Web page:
And (to be clear) -- if these views were to be adopted by people wanting to change the world (here or anywhere else) we would not be able to accomplish shit.

Why? because it is, in fact, exactly wrong -- not just in the verdict expressed, but in the method it flows from, the assumptions it is rooted in.

5-card stud

to "a comment2"

Lurigancho is right about the name thing. You are speaking, but by not having a handle, you get the priv of standing in for a larger trend as if what you are saying is some kind of party line... which is may be inspired by.. but the execution is all yours...

So find a name. Redspierre?

As chance has it, I agree and disagree with some of what almost everyone is saying here. Maybe I'm in trouble, too...

Calling Chris anti-Marxist is silly, even if he overstates his case regarding what people are doing in the USA. I certainly disagree with him there, both on the issue of "humility" (Don't Ask, Don't Answer) and also about what people may or may not be doing.

There is certainly no force that has caught the imagination of people here in the USA like the Z caught fire (in the minds at least) of Mexicans.

Acomment2 is right-O about the fake humility, and it seems everyone posting here (exception noted) thinks the Z's mythography is related to a sloppy, strangely dogmatic insistence on vaguery and anti-Leninism.

It's not surprising how much of this discussion is about how "we" think and not "what" they are doing. Just because we "can" analyze the Z doesn't mean we are.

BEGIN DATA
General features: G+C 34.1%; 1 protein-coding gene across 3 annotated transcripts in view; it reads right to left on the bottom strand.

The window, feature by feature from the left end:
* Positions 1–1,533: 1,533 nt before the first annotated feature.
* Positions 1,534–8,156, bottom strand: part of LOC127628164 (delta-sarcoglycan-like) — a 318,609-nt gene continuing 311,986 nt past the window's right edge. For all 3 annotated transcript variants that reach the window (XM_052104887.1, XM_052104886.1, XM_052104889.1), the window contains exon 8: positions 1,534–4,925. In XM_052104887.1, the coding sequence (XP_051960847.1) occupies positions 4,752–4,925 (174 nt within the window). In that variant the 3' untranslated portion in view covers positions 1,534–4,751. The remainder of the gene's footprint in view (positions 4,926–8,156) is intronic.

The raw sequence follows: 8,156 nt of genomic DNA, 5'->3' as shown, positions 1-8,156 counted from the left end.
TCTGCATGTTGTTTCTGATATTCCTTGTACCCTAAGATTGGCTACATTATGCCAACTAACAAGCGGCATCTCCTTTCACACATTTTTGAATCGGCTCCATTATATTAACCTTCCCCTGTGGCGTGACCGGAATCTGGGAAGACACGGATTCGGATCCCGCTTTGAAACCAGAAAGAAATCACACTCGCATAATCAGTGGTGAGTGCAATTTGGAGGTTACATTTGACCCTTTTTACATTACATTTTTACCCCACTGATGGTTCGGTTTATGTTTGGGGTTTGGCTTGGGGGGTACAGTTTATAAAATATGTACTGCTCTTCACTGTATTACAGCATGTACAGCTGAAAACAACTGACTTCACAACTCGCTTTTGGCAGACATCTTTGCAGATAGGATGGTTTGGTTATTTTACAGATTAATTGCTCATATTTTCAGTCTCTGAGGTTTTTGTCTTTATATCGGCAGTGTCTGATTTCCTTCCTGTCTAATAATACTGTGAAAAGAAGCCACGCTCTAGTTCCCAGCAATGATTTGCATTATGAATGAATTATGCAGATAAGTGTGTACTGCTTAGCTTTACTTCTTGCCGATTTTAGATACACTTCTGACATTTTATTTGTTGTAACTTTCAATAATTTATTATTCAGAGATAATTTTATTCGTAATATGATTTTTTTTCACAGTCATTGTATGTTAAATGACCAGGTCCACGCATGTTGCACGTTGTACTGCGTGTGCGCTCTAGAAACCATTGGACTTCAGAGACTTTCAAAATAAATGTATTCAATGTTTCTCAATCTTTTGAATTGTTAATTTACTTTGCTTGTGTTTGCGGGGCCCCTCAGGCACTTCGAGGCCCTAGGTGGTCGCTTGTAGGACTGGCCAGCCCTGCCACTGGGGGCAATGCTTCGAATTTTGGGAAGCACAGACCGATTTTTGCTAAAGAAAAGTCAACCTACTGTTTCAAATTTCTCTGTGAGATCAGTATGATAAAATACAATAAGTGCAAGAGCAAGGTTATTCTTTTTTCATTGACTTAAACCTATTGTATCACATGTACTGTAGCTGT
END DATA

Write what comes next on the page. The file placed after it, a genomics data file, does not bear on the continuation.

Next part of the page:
-------

What if the Z is not a vanguard, but is a leading resistance organization?

What if they do promote various forms of anti-Leninist thinking in response to their own knuckle-headed Guevarism?

From what I've seen, the Z doesn't even get what the concept, let alone reality, of People's War is.

That can change.

Christopher Day

Thanks again to Lurigancho for saying what I couldn't seem to get out.

I'm not an agnostic and I'm not arguing for agnosticism. But the science of revolution is nowhere near as settled as the science of bridge-building.

I absolutely agree that even (especially) under non-revolutionary conditions that revolutionaries should be making preparations for openings and that this changes the objective configuration of forces.

I think some things the Z have said have been foolish and like Lurigancho I'm not convinced they have a line that can lead all the way.

But there is an arrogance in some of the criticisms here that is an obstacle to really grappling with the particularities and complexities of the situation. Its difficult to tell where it is just unthinking chauvinism and where it is a dopey certainty that MLM is a more advanced science than it really is.